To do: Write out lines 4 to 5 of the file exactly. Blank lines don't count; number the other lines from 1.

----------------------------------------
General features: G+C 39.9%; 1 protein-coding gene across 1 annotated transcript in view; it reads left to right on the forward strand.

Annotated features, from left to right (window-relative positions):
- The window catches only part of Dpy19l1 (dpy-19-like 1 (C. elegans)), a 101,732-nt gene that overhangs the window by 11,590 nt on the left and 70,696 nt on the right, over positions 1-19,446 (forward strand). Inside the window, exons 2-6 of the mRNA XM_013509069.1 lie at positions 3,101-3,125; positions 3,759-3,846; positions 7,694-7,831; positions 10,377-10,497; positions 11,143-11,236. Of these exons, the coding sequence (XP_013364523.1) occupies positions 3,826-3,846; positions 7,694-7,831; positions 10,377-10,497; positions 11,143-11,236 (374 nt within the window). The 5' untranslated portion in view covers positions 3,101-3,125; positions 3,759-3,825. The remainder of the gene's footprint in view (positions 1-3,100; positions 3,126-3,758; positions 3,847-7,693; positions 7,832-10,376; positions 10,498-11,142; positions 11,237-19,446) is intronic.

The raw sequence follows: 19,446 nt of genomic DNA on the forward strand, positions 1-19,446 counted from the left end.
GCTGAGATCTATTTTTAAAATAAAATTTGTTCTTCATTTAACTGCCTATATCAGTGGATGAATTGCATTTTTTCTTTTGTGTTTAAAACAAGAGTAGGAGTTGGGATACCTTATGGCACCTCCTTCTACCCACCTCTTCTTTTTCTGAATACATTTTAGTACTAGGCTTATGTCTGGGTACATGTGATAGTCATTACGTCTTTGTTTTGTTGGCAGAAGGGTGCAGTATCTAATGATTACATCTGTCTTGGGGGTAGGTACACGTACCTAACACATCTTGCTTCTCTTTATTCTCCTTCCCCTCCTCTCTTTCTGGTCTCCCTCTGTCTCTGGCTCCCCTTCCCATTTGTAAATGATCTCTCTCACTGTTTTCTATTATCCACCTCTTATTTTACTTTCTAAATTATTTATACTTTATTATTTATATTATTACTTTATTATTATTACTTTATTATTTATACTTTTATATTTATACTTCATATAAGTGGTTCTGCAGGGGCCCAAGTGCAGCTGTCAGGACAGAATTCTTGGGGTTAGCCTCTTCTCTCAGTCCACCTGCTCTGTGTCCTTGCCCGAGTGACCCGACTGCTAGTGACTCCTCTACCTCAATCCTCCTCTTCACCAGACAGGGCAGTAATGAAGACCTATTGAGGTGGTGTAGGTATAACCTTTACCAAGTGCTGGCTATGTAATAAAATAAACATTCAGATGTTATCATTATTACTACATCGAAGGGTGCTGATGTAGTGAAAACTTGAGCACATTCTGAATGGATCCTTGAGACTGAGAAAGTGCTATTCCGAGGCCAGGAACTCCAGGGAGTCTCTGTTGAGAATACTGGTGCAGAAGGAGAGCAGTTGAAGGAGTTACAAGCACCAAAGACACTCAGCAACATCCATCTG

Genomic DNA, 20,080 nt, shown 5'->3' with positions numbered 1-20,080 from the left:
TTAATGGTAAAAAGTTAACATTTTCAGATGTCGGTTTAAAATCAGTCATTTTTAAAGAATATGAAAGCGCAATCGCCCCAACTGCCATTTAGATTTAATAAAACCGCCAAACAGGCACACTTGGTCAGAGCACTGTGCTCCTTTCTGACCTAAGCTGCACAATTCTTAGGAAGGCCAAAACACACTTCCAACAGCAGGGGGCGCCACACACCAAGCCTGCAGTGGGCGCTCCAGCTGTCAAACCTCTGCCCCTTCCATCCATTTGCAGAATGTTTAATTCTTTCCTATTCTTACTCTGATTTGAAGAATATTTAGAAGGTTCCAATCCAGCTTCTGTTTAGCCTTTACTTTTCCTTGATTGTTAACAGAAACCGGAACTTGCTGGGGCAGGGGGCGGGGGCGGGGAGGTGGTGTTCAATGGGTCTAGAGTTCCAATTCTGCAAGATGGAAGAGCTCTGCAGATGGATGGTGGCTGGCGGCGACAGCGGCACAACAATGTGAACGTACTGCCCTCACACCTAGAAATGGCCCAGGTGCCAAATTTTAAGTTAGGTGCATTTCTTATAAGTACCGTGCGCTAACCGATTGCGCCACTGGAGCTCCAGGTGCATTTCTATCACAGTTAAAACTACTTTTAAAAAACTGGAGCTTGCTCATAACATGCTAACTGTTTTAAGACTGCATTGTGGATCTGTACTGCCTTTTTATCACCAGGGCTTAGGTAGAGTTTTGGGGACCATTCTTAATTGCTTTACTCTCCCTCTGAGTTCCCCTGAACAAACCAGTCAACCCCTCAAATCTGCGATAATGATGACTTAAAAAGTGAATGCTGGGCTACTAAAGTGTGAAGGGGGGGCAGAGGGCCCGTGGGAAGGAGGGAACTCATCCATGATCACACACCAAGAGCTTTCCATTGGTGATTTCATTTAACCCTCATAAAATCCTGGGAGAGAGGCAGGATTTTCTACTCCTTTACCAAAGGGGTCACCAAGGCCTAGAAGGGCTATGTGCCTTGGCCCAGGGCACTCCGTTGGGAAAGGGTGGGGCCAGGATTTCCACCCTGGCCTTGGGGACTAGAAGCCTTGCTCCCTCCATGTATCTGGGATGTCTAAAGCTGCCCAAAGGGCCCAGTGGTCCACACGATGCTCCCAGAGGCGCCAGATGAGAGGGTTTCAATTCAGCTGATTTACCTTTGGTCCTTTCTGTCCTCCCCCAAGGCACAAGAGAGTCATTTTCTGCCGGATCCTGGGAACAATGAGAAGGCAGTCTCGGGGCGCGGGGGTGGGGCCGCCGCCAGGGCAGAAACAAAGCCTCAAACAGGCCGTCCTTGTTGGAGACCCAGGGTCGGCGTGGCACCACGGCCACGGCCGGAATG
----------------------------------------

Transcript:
The raw sequence follows: 19,446 nt of genomic DNA on the forward strand, positions 1-19,446 counted from the left end.
GCTGAGATCTATTTTTAAAATAAAATTTGTTCTTCATTTAACTGCCTATATCAGTGGATGAATTGCATTTTTTCTTTTGTGTTTAAAACAAGAGTAGGAGTTGGGATACCTTATGGCACCTCCTTCTACCCACCTCTTCTTTTTCTGAATACATTTTAGTACTAGGCTTATGTCTGGGTACATGTGATAGTCATTACGTCTTTGTTTTGTTGGCAGAAGGGTGCAGTATCTAATGATTACATCTGTCTTGGGGGTAGGTACACGTACCTAACACATCTTGCTTCTCTTTATTCTCCTTCCCCTCCTCTCTTTCTGGTCTCCCTCTGTCTCTGGCTCCCCTTCCCATTTGTAAATGATCTCTCTCACTGTTTTCTATTATCCACCTCTTATTTTACTTTCTAAATTATTTATACTTTATTATTTATATTATTACTTTATTATTATTACTTTATTATTTATACTTTTATATTTATACTTCATATAAGTGGTTCTGCAGGGGCCCAAGTGCAGCTGTCAGGACAGAATTCTTGGGGTTAGCCTCTTCTCTCAGTCCACCTGCTCTGTGTCCTTGCCCGAGTGACCCGACTGCTAGTGACTCCTCTACCTCAATCCTCCTCTTCACCAGACAGGGCAGTAATGAAGACCTATTGAGGTGGTGTAGGTATAACCTTTACCAAGTGCTGGCTATGTAATAAAATAAACATTCAGATGTTATCATTATTACTACATCGAAGGGTGCTGATGTAGTGAAAACTTGAGCACATTCTGAATGGATCCTTGAGACTGAGAAAGTGCTATTCCGAGGCCAGGAACTCCAGGGAGTCTCTGTTGAGAATACTGGTGCAGAAGGAGAGCAGTTGAAGGAGTTACAAGCACCAAAGACACTCAGCAACATCCATCTG